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Why on earth would I say that? Well, technically, I’m not the one saying it… it’s all science.

According to a study published in the Journal of Neurology Neurosurgery and Psychiatry, it was reported that alcohol consumption at night induced sleep apnea and intense snoring in the tested subjects.[8]

Another study reported a disruption in sleeping patterns among participants who took alcohol before sleep.[9] Other studies have also found that nighttime alcohol consumption affect s the production of melatonin, which consequently affects the body’s circadian rhythm.[10]

Whichever way you look at it, alcohol is bad news for sleep. So, as tempting as that glass of wine may seem at 8 PM, stay away from it. Your reward will be a deep, refreshing sleep.

4. Skip the Evening Cup of Coffee

Who doesn’t love a nice cup of coffee every now and then? Yes, caffeine (in coffee) has a lot of health benefits, ranging from improved focus and energy, to enhanced athletic performance. So, it comes as no surprise that over 90% of Americans take caffeine in one form or the other.[11]

But just like most good things in life, moderation is key when taking coffee, especially one containing caffeine. Caffeine is a stimulant, which by definition, means it simulates your nervous system to keep you awake and alert. Or in other words, keeps you from sleeping.

Interestingly, caffeine can remain active in your system for 6 to 8 hours, which means if you take it too close to bedtime, you can kiss your sleep goodbye. In fact, research has revealed that consuming caffeine up to 6 hours before bedtime can significantly worsen sleep quality.[12]

So, what do you do? Keep coffee consumption to mornings and early afternoons. But once it’s 2 PM, say goodbye to coffee for the day. Trust me, you’ll be glad your did.

5. Get a Quality Mattress and Pillow

Have you ever wondered why you feel so much more comfortable and sleep better in a hotel? Well, there’s no magic behind it, it’s mostly about the quality of the bed.[13]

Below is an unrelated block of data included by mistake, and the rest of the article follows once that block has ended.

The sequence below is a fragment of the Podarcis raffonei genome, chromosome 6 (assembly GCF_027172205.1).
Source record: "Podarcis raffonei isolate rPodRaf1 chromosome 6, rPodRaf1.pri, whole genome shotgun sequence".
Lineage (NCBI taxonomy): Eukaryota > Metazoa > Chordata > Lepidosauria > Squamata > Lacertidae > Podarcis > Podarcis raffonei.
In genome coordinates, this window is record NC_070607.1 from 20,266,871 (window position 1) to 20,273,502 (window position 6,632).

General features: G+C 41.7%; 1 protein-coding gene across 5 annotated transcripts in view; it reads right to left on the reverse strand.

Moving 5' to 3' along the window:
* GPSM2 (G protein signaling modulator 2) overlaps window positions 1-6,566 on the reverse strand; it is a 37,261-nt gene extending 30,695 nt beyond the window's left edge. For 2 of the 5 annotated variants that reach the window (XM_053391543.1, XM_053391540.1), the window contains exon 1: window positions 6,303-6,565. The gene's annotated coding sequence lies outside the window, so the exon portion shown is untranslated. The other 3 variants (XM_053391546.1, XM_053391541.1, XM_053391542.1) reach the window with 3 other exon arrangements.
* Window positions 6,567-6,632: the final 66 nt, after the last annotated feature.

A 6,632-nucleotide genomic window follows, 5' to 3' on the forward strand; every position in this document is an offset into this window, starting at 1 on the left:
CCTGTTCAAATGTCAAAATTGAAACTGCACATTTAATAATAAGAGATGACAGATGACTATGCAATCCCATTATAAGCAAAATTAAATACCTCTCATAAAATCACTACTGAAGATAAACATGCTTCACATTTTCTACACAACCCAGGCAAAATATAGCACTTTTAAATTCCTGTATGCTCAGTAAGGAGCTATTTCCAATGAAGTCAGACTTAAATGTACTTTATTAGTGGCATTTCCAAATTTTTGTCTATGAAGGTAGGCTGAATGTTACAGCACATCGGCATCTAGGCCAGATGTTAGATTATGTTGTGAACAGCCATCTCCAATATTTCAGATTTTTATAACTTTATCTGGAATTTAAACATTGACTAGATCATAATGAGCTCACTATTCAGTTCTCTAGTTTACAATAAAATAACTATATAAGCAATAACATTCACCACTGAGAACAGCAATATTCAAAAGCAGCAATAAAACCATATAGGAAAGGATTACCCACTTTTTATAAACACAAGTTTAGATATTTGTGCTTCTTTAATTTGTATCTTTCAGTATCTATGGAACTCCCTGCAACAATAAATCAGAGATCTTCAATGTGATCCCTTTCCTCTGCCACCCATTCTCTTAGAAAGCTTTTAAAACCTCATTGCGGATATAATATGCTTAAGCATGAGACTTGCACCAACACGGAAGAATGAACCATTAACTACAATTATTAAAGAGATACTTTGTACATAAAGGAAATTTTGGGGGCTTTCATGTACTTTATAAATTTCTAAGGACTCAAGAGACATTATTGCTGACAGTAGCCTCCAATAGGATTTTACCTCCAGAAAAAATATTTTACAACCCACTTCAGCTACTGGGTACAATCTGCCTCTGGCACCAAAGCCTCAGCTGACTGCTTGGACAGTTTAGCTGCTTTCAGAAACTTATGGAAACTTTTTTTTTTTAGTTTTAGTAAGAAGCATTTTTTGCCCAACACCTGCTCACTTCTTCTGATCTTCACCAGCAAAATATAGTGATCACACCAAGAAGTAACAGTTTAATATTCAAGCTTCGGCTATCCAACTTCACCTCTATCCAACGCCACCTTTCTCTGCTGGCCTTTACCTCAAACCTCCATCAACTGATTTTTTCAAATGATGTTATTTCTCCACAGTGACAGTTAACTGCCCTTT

When you sleep on a comfortable bed, you feel less pain and enjoy better sleep quality. Studies have also shown that a new mattress and bedding can significantly reduce back pain, back stiffness and shoulder pain, thereby improving sleep quality.[14]

So, if you haven’t changed your mattress in a while, upgrading your mattress and pillow to new ones may be a great way of improving sleep quality. However, the choice of the “best mattress”[15] is highly subjective, so make sure you do your research before making a buying decision.

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Here’s Your Essential Guide To Buying The Right Mattress and 10 Best Pillows To Choose For A Good Night Sleep

6. Don’t Nap Too Long During the Day

Taking a quick nap during the day is great, but if it becomes too long, it’ll most likely affect your sleep at night. Here’s why:

Sleeping for long periods during the day can trick your internal biological clock into thinking it’s night time. And this may lead to trouble sleeping at night, as the body releases “wakefulness” hormones instead of sleep hormones.[16]

Research has shown that the best day-time naps are usually no more than 30 minutes.[17] Longer naps tend to have negative quality on sleep quality. That said, if you’re used to daytime napping and you still sleep effortlessly at night, then you have nothing to worry about.[18]

7. Take a Shower

Never underestimate the power of a shower. Various research studies have shown that people can improve their overall sleep quality by taking a shower before hitting the bed. Even a simple foot bath does the job… especially in elders.[19]

Although the specific mechanism behind this isn’t entirely clear, water does tend to have a relaxing effect on the body and this makes sleep much more enjoyable. Just take a look at How Night Shower Can Help You Sleep Better.

So, if you’re looking for a cheap way of improving your sleep quality, a warm shower before bed isn’t a bad way to go.

8. Empty Your Mind

Sleeping isn’t merely a physical activity, it involves the mind just as much as the body. So, if you want to enjoy your sleep each night, you must learn to empty your mind. And there are different ways of achieving this.

Studies have shown that various relaxation techniques such as reading a book, meditating, listening to soft music and having a relaxing massage, can significantly improve sleep quality. So, you can try various techniques to identify what works best for you. [20]

Also, if you’re the type that worries about the next day a lot, it can help to get a diary and write down every task you need to take care of the following day and how you will get it done. This will help to calm your mind and make it easier to fall asleep.

9. Exercise Regularly

If you’ve been skipping exercise, you’ve been doing yourself a great disservice. Apart from the numerous physical and mental health benefits, it has also been shown to improve sleep quality.